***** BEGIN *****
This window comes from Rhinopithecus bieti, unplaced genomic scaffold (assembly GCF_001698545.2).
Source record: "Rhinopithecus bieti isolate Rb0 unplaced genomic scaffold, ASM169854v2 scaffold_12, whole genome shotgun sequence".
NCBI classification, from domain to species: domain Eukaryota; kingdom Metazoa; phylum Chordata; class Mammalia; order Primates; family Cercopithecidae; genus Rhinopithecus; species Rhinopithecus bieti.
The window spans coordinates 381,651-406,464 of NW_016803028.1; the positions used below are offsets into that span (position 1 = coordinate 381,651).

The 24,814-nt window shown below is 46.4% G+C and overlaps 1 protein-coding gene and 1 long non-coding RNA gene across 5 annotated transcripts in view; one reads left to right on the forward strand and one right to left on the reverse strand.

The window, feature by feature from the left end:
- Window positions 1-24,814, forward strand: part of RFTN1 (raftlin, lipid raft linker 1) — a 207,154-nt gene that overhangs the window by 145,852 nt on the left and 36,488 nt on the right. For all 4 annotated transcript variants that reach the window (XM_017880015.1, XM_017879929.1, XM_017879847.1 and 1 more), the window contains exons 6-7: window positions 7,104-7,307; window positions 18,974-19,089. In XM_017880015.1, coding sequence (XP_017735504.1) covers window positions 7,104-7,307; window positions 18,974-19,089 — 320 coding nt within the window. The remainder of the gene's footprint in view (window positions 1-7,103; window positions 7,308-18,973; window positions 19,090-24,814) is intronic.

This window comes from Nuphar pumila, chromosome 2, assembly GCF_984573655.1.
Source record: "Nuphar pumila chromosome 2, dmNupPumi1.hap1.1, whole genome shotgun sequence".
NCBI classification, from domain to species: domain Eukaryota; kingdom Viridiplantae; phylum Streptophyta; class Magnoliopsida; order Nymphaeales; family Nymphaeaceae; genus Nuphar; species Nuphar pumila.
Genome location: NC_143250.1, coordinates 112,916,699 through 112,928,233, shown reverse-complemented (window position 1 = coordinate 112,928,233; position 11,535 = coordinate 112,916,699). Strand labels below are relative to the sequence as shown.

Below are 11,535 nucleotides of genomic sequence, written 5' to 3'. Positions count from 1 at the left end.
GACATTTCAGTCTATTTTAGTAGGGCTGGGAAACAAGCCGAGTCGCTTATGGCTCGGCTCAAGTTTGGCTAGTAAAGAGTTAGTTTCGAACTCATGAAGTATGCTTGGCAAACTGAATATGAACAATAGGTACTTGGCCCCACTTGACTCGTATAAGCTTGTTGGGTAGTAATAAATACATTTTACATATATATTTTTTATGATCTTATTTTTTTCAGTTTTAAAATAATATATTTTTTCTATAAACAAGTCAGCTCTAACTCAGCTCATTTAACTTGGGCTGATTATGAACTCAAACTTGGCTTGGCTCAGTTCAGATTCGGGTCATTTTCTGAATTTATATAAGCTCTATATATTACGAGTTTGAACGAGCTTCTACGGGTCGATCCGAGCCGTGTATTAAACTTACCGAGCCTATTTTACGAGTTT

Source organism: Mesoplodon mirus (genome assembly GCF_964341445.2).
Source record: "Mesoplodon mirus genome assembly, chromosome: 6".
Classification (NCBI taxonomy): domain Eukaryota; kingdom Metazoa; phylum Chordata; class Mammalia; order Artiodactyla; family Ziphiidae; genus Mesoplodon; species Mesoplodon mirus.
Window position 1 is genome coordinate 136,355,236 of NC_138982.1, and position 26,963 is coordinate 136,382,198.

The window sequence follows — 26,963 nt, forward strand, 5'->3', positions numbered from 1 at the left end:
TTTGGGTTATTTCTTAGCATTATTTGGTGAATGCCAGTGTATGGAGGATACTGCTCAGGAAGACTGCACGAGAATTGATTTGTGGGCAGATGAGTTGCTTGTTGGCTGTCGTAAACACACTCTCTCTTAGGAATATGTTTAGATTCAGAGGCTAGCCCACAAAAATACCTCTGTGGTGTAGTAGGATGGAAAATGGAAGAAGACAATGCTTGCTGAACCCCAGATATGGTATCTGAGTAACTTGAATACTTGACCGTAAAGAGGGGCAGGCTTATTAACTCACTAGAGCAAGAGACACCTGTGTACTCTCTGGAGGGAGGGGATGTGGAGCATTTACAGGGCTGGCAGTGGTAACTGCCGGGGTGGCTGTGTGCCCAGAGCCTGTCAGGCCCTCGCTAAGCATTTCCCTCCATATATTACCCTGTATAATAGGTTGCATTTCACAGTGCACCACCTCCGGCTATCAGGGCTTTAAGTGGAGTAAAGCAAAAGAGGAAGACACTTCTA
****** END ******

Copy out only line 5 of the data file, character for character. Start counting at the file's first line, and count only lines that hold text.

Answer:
The 24,814-nt window shown below is 46.4% G+C and overlaps 1 protein-coding gene and 1 long non-coding RNA gene across 5 annotated transcripts in view; one reads left to right on the forward strand and one right to left on the reverse strand.